The prime minister of India (middle) and the presidents of Brazil, Russia, China and
South Africa (left to right) on the summit of BRICS nations, 15th Oct. 2016. Xin Hua
At a summit this weekend in Goa, India, the BRICS nations - Brazil, Russia, India, China and South Africa - were looking for ways to boost trade between their developing economies, representing nearly half of the world's population.
As all BRICS nations are facing similar challenges in lifting large populations of poor and protecting their environments, national economies have been slowing.
Brazil is Latin America's largest economy ($1.35 trillion) and which is predicted to contract about 3 percent this year after a similar development in 2015. Unemployment and inflation are both hovering around 10 percent. Some states including Rio de Janeiro are so broke they haven't paid public workers in months.
Brazil's recovery is crucial to South America's economic future. But the country of 206 million people relies heavily on prices of oil, soy and other commodities, which have plunged.
A disastrous political development and unpopular reforms announced by the new government of Brazil have added to create a difficult situation.
As tensions with the U.S.A. have escalated over the bombing of civilians in Aleppo, Syria, Russia is strengthening its links with China and officially supports Beijing's South China Sea policy.
Western sanctions and an oil price slump have hit Russia's $1.13 trillion economy hard. Shrinking of Russia's GDP in 2015, a weak recovery in 2016 and predictions of only modest growth in 2017 are describing the current situation.
Putin is due to meet with India's Prime Minister Narendra Modi on the sidelines of the BRICS summit on Saturday, where they are expected to discuss Syria and Afghanistan. The two also aim to expand nuclear ties, with Russia building several reactors in India. After decades of close Cold War-era relations between New Delhi and Moscow, Russia has been annoyed by Modi's effort to build closer economic and defense ties with Washington.
Bilateral trade between Russia and India fell more than 14 percent from $10 billion in 2014, a decline Russia has blamed on the global oil market turmoil.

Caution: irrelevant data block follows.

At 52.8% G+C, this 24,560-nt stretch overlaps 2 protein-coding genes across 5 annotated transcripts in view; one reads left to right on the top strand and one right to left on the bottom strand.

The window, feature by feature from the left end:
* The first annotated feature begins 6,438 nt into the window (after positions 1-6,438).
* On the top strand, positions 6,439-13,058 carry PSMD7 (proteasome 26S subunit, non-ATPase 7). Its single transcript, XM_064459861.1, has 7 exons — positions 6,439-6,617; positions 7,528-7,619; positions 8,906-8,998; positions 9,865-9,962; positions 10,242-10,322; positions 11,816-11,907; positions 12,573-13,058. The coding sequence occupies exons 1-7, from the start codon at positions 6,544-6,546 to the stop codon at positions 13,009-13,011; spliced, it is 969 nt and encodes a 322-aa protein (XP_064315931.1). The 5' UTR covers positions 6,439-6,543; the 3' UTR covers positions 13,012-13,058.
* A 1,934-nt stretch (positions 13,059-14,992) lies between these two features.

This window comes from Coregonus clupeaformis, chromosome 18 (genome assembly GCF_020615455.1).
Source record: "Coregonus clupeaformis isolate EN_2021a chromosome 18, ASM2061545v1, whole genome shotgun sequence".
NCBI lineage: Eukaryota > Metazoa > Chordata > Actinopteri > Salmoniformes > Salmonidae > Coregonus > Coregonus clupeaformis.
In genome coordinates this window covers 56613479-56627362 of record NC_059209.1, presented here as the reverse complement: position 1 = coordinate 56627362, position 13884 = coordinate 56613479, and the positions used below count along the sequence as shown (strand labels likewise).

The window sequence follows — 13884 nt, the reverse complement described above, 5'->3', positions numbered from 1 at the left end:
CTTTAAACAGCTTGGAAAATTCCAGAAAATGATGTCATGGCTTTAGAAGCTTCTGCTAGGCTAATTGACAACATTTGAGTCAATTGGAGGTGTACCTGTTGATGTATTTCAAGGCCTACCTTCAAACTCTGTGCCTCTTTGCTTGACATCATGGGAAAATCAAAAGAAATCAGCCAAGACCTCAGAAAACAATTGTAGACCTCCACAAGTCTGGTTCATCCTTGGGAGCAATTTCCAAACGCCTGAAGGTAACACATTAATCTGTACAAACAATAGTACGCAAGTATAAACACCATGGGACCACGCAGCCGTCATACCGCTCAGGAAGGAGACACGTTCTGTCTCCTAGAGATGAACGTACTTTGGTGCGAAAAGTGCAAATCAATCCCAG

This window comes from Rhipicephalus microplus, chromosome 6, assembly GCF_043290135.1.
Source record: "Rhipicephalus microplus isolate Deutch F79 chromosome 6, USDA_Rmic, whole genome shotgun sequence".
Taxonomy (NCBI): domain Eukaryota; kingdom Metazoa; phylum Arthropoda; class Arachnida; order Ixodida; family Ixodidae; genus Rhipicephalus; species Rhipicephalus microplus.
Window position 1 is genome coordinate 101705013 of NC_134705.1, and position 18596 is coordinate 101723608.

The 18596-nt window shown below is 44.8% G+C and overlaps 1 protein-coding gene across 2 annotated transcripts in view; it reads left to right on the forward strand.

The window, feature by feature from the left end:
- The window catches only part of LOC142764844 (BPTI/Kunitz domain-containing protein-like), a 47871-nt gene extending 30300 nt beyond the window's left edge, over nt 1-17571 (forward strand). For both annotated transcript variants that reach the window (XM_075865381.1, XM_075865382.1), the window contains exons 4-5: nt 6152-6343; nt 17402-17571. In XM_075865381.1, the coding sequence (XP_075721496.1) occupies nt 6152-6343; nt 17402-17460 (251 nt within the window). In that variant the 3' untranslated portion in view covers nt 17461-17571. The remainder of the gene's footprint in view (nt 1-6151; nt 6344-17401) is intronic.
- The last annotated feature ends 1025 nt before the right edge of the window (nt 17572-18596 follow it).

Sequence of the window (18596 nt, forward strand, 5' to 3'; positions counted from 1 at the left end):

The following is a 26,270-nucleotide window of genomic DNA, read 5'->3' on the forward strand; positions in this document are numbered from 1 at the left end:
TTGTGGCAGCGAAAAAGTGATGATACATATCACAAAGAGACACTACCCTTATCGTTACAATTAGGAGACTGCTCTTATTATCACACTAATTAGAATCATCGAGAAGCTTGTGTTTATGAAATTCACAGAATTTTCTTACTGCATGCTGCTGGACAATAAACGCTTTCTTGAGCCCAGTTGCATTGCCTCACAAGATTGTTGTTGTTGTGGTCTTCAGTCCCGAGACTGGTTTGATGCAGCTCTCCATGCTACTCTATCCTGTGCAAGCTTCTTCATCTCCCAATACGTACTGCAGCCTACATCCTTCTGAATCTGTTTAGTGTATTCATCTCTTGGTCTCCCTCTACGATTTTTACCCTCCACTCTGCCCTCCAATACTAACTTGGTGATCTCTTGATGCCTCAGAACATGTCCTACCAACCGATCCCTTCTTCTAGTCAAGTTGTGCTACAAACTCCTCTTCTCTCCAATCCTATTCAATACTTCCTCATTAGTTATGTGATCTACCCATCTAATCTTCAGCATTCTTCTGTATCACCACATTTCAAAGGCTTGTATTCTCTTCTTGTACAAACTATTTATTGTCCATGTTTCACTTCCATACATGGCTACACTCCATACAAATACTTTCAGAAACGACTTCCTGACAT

India's prime minister Narendra Modi chose climate change, infrastructure and sustainable development as the BRICS summit's main goals. India's $2.38 trillion economy is growing 7.5 percent annually, fastest of the five countries. But it also has the world's highest number of people in poverty, with more than half of its 1.3 billion population living on less than $3.10 a day.
China's economy is growing at its slowest pace in 25 years, but it is still the world's second largest after the U.S.A. and amounting to $11.4 trillion.
In a speech just held at the BRICS summit, China's president Xi Jin Ping already warned of a further economic slow-down.
That's why Xi Jinping is looking to expand access for Chinese goods to foreign markets. Last week, Chinese state media argued strongly for the BRICS to adopt a free-trade agreement. While the Chinese government has made no such proposal formally, its Commerce Ministry has said it is keen on the idea.
The other BRICS nations, already burdened by cheap Chinese imports and huge trade deficits with Beijing, are likely to oppose.
China, a nation of 1.38 billion people, will also likely be seeking support in Goa for a proposed trade route through Central Asia and Russia to Europe, and for a sea route traversing the Indian Ocean. Chinese Foreign Minister Li Baodong this week called that "One Belt, One Road" initiative a national priority.
South Africa's economy, the smallest of all BRICS nations, was estimated at $327 billion in 2015. With an unemployment of 23% among its 55 million population and a credit ranking near junk status, that country is no real match for other major developing nations like China and India.
Furthermore, the country's finance minister is facing corruption charges which makes South Africa's economic situation even more difficult.
South Africa, however, remains an interesting partner when it comes to its vast mineral wealth that could meet the increasing needs of China and India.
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